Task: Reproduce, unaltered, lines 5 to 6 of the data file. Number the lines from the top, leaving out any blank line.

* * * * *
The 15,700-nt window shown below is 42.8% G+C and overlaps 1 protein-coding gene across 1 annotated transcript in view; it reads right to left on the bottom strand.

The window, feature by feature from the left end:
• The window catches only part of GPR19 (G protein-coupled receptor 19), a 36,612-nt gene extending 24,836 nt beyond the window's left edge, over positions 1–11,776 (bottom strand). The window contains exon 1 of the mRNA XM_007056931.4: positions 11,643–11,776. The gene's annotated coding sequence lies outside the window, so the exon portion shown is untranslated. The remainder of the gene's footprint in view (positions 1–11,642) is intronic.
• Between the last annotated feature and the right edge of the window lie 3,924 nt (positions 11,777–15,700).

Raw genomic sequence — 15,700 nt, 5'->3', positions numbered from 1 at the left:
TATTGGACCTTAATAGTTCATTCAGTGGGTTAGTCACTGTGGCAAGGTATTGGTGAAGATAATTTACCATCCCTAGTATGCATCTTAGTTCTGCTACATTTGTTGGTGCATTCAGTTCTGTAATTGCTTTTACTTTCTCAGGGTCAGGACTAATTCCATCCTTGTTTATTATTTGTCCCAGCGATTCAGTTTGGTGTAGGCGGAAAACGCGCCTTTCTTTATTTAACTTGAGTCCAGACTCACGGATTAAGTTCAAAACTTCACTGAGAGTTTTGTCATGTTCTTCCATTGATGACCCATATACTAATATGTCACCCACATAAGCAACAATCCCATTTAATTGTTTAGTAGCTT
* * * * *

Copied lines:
Raw genomic sequence — 15,700 nt, 5'->3', positions numbered from 1 at the left:
TATTGGACCTTAATAGTTCATTCAGTGGGTTAGTCACTGTGGCAAGGTATTGGTGAAGATAATTTACCATCCCTAGTATGCATCTTAGTTCTGCTACATTTGTTGGTGCATTCAGTTCTGTAATTGCTTTTACTTTCTCAGGGTCAGGACTAATTCCATCCTTGTTTATTATTTGTCCCAGCGATTCAGTTTGGTGTAGGCGGAAAACGCGCCTTTCTTTATTTAACTTGAGTCCAGACTCACGGATTAAGTTCAAAACTTCACTGAGAGTTTTGTCATGTTCTTCCATTGATGACCCATATACTAATATGTCACCCACATAAGCAACAATCCCATTTAATTGTTTAGTAGCTT